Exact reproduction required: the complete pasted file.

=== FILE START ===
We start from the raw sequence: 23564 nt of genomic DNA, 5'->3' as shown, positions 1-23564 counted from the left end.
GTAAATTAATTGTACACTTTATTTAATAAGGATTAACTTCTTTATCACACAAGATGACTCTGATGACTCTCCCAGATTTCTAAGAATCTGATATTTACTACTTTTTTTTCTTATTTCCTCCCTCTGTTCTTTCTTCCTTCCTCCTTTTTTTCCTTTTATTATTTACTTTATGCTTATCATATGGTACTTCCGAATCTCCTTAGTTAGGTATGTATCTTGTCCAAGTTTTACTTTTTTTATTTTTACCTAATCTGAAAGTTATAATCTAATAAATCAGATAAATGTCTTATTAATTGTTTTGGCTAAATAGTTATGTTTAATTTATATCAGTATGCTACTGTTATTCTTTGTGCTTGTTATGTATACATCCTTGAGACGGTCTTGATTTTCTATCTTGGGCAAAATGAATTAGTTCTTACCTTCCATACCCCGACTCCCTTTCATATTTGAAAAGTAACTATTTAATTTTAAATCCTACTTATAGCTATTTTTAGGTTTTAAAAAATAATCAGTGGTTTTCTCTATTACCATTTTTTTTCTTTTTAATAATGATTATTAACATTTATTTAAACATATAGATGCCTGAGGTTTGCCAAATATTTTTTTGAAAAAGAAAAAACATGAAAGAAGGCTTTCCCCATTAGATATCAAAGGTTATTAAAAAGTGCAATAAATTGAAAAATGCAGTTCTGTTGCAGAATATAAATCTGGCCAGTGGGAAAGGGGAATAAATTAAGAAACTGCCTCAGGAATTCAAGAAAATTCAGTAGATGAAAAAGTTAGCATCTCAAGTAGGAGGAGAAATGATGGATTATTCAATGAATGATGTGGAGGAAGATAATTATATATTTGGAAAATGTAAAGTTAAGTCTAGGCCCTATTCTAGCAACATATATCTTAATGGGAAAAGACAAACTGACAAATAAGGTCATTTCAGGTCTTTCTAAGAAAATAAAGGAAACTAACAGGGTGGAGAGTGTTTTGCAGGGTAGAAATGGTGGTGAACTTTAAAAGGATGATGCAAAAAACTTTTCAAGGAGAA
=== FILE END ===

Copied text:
We start from the raw sequence: 23564 nt of genomic DNA, 5'->3' as shown, positions 1-23564 counted from the left end.
GTAAATTAATTGTACACTTTATTTAATAAGGATTAACTTCTTTATCACACAAGATGACTCTGATGACTCTCCCAGATTTCTAAGAATCTGATATTTACTACTTTTTTTTCTTATTTCCTCCCTCTGTTCTTTCTTCCTTCCTCCTTTTTTTCCTTTTATTATTTACTTTATGCTTATCATATGGTACTTCCGAATCTCCTTAGTTAGGTATGTATCTTGTCCAAGTTTTACTTTTTTTATTTTTACCTAATCTGAAAGTTATAATCTAATAAATCAGATAAATGTCTTATTAATTGTTTTGGCTAAATAGTTATGTTTAATTTATATCAGTATGCTACTGTTATTCTTTGTGCTTGTTATGTATACATCCTTGAGACGGTCTTGATTTTCTATCTTGGGCAAAATGAATTAGTTCTTACCTTCCATACCCCGACTCCCTTTCATATTTGAAAAGTAACTATTTAATTTTAAATCCTACTTATAGCTATTTTTAGGTTTTAAAAAATAATCAGTGGTTTTCTCTATTACCATTTTTTTTCTTTTTAATAATGATTATTAACATTTATTTAAACATATAGATGCCTGAGGTTTGCCAAATATTTTTTTGAAAAAGAAAAAACATGAAAGAAGGCTTTCCCCATTAGATATCAAAGGTTATTAAAAAGTGCAATAAATTGAAAAATGCAGTTCTGTTGCAGAATATAAATCTGGCCAGTGGGAAAGGGGAATAAATTAAGAAACTGCCTCAGGAATTCAAGAAAATTCAGTAGATGAAAAAGTTAGCATCTCAAGTAGGAGGAGAAATGATGGATTATTCAATGAATGATGTGGAGGAAGATAATTATATATTTGGAAAATGTAAAGTTAAGTCTAGGCCCTATTCTAGCAACATATATCTTAATGGGAAAAGACAAACTGACAAATAAGGTCATTTCAGGTCTTTCTAAGAAAATAAAGGAAACTAACAGGGTGGAGAGTGTTTTGCAGGGTAGAAATGGTGGTGAACTTTAAAAGGATGATGCAAAAAACTTTTCAAGGAGAA